– Jenayah
    Dec 16, 2018 at 22:39

"You raised him like a pig for slaughter!"

This sounds more like Snape feeling a little sorry for the kid, as he would probably have felt for any poor guy in such a situation, and not really due to any special care for Harry

Snape may or may not have really hated Harry, but he sure did dislike him, and also thought him to be academically incapable. He most likely truly believed that Harry would not be able to learn occlumency and block out Voldemort from his mind. Note that Harry notices his dreams about Voldemort becoming more frequent after the occlumency lessons. I don't think this has anything to do with Snape trying to sabotage him, rather, it's probably the side-effect of the pressure of the lessons, coupled with the fact that Harry wasn't very good in occlumency to begin with

Given Snape's personality, from the description of how teaches his class normally, I don't think he would have taken the approach of being "encouraging and helpful" towards his students, when he really wanted them to learn, rather he would be more likely to apply pressure and intimidation as a form of motivation. Moreover, he would never make it look as if he felt any affection for Harry, especially until Harry learned occlumency because during this period Harry was more vulnerable to Voldemort invading his mind, and so they could not afford him sensing anything like affection from Snape towards Harry (remember what Voldemort programmed Wormtail's arm to do when he felt the small sliver of mercy)

Hence, Snape's behaviour, as far during the occlumency classes, does not seem implausible given his personality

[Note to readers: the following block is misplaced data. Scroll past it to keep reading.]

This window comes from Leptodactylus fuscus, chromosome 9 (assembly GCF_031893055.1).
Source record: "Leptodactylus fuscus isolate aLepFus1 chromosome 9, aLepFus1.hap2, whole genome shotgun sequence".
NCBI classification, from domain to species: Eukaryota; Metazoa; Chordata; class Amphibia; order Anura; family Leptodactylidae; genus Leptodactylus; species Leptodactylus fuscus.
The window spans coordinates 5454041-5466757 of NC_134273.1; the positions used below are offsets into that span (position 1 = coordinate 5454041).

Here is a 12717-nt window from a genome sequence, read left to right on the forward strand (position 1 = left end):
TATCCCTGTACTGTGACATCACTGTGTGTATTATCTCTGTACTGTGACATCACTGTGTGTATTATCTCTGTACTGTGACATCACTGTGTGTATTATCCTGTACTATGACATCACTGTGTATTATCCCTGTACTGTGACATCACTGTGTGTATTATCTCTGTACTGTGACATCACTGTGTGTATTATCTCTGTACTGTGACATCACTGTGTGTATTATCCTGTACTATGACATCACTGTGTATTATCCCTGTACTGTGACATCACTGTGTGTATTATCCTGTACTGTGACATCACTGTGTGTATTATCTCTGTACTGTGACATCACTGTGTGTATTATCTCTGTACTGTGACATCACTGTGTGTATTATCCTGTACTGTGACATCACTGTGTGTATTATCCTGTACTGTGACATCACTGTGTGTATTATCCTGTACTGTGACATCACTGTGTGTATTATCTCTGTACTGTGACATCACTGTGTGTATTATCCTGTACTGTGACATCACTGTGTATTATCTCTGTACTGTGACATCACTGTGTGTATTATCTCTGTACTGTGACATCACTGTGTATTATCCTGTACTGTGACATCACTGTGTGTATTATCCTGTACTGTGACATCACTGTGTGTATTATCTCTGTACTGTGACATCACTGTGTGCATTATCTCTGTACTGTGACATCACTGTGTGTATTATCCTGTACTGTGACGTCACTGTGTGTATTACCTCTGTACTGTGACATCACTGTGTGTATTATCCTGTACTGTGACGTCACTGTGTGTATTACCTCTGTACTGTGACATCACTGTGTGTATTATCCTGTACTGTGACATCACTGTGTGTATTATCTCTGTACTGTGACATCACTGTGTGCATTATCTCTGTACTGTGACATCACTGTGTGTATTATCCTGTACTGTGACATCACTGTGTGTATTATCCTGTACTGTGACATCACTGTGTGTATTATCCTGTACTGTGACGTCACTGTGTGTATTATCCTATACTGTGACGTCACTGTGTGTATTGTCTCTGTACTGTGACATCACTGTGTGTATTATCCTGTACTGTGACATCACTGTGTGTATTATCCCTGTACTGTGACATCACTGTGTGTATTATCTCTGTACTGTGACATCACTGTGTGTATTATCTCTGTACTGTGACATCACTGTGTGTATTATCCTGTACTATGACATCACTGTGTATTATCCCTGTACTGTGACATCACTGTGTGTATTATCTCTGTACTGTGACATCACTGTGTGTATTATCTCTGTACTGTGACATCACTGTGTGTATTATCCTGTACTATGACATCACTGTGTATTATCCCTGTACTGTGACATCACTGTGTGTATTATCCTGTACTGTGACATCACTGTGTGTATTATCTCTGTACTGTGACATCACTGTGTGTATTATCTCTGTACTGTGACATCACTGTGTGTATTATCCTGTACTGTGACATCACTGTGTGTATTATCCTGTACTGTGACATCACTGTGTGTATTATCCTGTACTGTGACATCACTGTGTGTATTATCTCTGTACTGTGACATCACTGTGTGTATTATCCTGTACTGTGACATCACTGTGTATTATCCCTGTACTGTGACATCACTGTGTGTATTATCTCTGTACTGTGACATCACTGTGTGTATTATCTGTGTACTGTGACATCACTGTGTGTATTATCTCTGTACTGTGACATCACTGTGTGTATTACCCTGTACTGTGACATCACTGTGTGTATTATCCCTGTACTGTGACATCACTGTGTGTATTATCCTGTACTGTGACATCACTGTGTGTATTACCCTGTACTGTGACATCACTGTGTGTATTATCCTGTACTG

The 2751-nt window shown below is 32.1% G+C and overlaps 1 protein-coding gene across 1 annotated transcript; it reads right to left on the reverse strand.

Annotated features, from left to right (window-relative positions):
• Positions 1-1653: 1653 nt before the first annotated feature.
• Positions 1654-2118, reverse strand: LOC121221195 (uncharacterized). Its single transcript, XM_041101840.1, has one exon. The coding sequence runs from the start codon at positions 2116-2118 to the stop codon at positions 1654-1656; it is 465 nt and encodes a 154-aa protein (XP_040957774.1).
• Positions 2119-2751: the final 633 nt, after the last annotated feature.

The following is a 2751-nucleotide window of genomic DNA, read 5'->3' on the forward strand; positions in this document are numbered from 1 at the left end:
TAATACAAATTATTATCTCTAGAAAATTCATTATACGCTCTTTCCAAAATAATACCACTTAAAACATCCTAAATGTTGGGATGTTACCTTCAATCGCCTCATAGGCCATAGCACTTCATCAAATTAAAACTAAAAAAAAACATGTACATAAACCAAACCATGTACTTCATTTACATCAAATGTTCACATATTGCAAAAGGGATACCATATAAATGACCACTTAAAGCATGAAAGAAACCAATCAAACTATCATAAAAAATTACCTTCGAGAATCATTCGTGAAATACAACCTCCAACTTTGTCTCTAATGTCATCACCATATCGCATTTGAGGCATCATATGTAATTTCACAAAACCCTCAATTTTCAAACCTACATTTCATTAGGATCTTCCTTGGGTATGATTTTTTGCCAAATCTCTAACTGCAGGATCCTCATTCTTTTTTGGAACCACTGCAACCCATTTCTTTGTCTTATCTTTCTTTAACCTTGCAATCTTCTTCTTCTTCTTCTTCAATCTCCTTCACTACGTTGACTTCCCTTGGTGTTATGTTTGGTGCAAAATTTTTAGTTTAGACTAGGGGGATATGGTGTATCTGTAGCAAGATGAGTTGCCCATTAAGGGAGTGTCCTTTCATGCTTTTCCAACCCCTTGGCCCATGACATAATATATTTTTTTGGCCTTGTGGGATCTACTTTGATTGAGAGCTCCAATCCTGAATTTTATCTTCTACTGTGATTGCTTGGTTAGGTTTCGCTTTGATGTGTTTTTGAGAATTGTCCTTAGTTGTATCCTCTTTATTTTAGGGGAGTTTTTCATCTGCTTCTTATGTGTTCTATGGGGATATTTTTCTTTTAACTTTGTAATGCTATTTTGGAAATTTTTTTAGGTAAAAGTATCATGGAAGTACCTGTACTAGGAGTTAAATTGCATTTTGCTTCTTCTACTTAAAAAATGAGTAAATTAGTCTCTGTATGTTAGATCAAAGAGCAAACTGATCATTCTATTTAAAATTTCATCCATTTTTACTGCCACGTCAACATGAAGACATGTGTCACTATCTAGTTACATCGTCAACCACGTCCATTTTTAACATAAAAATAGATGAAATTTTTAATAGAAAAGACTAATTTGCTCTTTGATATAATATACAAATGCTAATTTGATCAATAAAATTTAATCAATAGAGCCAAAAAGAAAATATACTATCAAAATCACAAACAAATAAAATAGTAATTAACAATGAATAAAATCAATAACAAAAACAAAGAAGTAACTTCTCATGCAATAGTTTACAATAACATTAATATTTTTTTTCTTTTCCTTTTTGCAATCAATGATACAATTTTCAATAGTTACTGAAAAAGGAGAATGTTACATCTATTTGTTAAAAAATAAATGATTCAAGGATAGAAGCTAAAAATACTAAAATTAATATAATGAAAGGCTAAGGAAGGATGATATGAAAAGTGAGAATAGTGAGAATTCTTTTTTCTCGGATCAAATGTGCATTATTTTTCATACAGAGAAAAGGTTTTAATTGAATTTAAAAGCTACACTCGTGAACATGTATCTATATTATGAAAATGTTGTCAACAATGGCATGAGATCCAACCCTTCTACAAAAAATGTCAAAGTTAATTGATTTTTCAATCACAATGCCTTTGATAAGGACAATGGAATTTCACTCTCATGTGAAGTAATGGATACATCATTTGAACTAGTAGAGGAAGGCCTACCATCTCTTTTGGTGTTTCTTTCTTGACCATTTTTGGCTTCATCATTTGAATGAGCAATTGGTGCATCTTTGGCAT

What I find more illogical is Snape actually giving up on teaching him occlumency solely based on his dislike of Harry and James, given the importance of the occlumency lessons. He was, after all, like you pointed out, "a very rational and controlled character"


My answer is that Snape despised Harry up until this point, truly did despite James and everything he stood for as well as his offspring, but I firmly believe that as the Occlumency lessons went on, Snape found more and more reasons to love the boy and saw Lily over and over again, and became to love him and that angered him at first, which is the result of his behavior in the film.


I think that Snape knew that he would be unsuccessful in teaching Harry Occlumency regardless of how much effort he put in. First of all, some people physically can not learn Occlumency, Gryffindors in particular, since they are, for the most part, very emotional and impulsive. Occlumency requires a clear mind and control, both which Harry doesn't have (can you blame him? He has a lot on his shoulders for a teenager). Harry would not be able to learn in even if he had put in an effort. That being said, he could possibly have kept Voldemort out of his mind for at least a little while had he put in more effort. To be fair to Harry, Dumbledore never told him why learning Occlumency was important. If he had, I'm sure Harry would have tried harder. But anyways, I am getting off track. Because Harry doesn't have the potential, Snape didn't want to waste his time putting in an effort.

Secondly, to learn Occlumency, you must trust your mentor. Snape and Harry did not trust each other, so Snape wouldn't have had any success in teaching him.

Thirdly, Harry's mind was very easy to breach. If Snape actually tried to teach him Occlumency, there was a possibility Voldemort would find out and that wouldn't be good for Snape. If Snape saw some potential in Harry, I'm sure he would have tried harder, but he knew that no matter what he did, Harry wouldn't be able to learn it and he didn't want to jeopardize his position.

Your Answer

By clicking “Post Your Answer”, you agree to our terms of service and acknowledge you have read our privacy policy.

Not the answer you're looking for? Browse other questions tagged or ask your own question.